[whatwg] Smart cards and the <keygen> element
anders.rundgren at telia.com
Thu Jun 4 13:38:31 PDT 2009
redirected FYI :-)
Eddy Nigg wrote:
>> A guesstimate is that less than 1 out of 10 000 smart cards actually
>> are provisioned with <keygen>.
> Can you backup your statement with facts please?
I wrote "guesstimate". However, if we exclude a limited number
of security nerds (that mainly produce cards for themselves), and
concentrate on REAL smart card deployments; you got about a
million eID cards in Estonia, None of these were provisioned using
<keygen>; they were presumably produced in some kind of card factory.
For enterprises most of us know that Windows is the de-facto standard
so even if they had actually used end-user provisioning, it would have been
through Xenroll and CSPs rather than with <keygen> and PKCS #11.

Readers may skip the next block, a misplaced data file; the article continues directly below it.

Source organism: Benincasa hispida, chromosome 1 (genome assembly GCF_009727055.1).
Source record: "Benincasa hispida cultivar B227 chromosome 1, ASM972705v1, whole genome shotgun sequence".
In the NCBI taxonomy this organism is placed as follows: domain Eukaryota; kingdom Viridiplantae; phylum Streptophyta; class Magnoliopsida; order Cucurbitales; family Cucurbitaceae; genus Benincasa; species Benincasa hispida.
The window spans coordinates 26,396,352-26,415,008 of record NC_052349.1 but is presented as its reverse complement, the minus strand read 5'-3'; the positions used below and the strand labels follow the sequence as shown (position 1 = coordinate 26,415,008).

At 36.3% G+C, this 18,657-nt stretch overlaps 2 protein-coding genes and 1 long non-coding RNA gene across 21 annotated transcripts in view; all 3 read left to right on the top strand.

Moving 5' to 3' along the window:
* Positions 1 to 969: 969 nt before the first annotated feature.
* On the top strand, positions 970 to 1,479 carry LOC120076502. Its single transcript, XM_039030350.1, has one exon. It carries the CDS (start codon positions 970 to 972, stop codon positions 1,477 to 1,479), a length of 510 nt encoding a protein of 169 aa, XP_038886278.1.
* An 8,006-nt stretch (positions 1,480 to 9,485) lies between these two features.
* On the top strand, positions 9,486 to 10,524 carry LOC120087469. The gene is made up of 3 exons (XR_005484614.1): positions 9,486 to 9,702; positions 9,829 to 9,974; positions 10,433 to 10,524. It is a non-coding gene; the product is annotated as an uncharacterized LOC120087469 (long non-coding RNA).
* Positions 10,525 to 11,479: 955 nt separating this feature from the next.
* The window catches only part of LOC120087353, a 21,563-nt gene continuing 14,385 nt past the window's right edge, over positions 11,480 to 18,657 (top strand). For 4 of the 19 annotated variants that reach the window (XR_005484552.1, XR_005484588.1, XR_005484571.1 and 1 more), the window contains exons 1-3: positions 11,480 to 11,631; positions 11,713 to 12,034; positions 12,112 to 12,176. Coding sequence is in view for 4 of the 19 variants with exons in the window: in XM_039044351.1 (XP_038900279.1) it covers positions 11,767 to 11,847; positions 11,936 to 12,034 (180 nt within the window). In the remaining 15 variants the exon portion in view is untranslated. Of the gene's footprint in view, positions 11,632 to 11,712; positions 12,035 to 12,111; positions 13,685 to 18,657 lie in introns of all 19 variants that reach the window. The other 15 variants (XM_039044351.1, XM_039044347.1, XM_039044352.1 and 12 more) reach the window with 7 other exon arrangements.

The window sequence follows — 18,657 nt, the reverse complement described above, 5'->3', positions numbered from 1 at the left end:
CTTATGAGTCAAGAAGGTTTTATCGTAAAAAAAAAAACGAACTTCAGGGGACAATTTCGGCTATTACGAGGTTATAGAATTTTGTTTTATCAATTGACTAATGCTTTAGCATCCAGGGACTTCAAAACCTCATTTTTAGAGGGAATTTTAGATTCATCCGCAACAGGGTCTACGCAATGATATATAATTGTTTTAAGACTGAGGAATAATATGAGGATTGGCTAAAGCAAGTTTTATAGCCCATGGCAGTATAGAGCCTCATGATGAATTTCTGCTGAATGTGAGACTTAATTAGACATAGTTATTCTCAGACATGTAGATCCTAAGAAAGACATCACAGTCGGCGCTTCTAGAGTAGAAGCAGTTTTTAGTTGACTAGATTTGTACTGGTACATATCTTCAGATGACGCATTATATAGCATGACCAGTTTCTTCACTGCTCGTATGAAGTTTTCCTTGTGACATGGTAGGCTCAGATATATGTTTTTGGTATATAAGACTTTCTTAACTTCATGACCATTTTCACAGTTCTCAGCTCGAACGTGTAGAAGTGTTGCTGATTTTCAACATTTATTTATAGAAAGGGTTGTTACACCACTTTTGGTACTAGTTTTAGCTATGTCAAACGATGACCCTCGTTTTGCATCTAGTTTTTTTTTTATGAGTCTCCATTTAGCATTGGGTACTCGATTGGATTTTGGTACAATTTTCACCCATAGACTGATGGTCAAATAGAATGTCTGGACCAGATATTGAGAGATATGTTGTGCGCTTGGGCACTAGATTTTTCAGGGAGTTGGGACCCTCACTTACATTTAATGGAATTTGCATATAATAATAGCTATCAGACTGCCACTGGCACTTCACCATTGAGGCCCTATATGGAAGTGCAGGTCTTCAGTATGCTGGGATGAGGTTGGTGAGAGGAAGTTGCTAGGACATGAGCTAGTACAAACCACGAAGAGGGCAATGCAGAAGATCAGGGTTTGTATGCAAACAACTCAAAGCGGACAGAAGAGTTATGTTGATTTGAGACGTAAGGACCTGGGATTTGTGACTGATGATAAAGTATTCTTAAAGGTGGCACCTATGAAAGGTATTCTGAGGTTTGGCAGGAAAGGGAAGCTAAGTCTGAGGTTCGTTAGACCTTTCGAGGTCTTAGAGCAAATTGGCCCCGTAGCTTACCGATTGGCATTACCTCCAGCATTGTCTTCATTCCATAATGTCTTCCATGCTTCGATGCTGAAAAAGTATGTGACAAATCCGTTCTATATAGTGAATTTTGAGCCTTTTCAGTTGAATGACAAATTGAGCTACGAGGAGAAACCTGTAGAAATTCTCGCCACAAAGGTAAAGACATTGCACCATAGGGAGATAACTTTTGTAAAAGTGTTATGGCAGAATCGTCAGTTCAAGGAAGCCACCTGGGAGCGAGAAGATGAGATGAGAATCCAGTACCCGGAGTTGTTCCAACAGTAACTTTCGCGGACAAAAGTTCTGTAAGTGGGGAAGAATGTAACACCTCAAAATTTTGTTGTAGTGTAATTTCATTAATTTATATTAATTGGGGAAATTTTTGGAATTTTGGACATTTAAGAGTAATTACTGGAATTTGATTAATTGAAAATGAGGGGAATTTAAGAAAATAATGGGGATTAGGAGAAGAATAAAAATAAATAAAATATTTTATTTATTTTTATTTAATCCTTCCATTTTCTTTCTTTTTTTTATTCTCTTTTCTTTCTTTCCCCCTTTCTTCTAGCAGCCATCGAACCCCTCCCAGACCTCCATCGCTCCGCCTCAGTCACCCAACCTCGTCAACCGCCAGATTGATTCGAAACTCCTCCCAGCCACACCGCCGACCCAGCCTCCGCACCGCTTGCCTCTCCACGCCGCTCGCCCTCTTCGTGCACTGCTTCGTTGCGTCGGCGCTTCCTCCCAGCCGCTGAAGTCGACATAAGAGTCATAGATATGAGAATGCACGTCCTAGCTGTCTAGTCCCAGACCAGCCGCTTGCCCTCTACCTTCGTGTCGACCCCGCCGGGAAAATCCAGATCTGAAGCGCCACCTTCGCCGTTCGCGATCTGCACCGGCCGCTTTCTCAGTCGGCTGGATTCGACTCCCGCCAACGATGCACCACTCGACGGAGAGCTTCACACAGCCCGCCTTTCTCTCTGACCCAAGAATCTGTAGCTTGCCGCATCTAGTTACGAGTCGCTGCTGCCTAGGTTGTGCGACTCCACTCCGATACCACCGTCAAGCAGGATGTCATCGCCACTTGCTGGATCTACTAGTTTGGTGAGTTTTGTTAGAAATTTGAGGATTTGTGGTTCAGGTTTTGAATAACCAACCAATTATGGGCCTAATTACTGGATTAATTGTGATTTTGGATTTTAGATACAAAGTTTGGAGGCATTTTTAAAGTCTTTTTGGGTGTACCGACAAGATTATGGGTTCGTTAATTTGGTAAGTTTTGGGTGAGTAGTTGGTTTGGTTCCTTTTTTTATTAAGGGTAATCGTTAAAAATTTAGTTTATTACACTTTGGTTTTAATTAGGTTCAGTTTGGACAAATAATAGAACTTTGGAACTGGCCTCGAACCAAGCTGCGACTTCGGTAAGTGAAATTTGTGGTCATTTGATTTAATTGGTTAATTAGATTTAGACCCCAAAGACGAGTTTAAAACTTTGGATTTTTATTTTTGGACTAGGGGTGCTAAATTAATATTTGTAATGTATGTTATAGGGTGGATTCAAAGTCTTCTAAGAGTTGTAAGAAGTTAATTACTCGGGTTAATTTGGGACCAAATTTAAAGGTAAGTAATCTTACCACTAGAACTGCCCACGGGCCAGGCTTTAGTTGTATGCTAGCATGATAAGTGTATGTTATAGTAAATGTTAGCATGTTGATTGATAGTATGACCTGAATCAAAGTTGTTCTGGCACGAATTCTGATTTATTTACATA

But why in the world would anybody bother with <keygen>, Xenroll,
or generateCRMFRequest, for provisioning smart cards when:
- you still have to do 80% of the gory stuff (formatting, PIN, PUK)
in a Windows-only proprieterary card management application?
- all bets are off regarding where keys actually were created?
That is, <keygen> is left for "soft certificates" that by default are not
even PIN-protected. In my vocabulary that spells "insignificant".
----- Original Message -----
From: "Eddy Nigg" <eddy_nigg at startcom.org>
To: <dev-tech-crypto at lists.mozilla.org>
Sent: Thursday, June 04, 2009 20:52
Subject: Re: Smart cards and the <keygen> element
On 06/04/2009 09:40 PM, Anders Rundgren:
> A guesstimate is that less than 1 out of 10 000 smart cards actually
> are provisioned with <keygen>.
Can you backup your statement with facts please?
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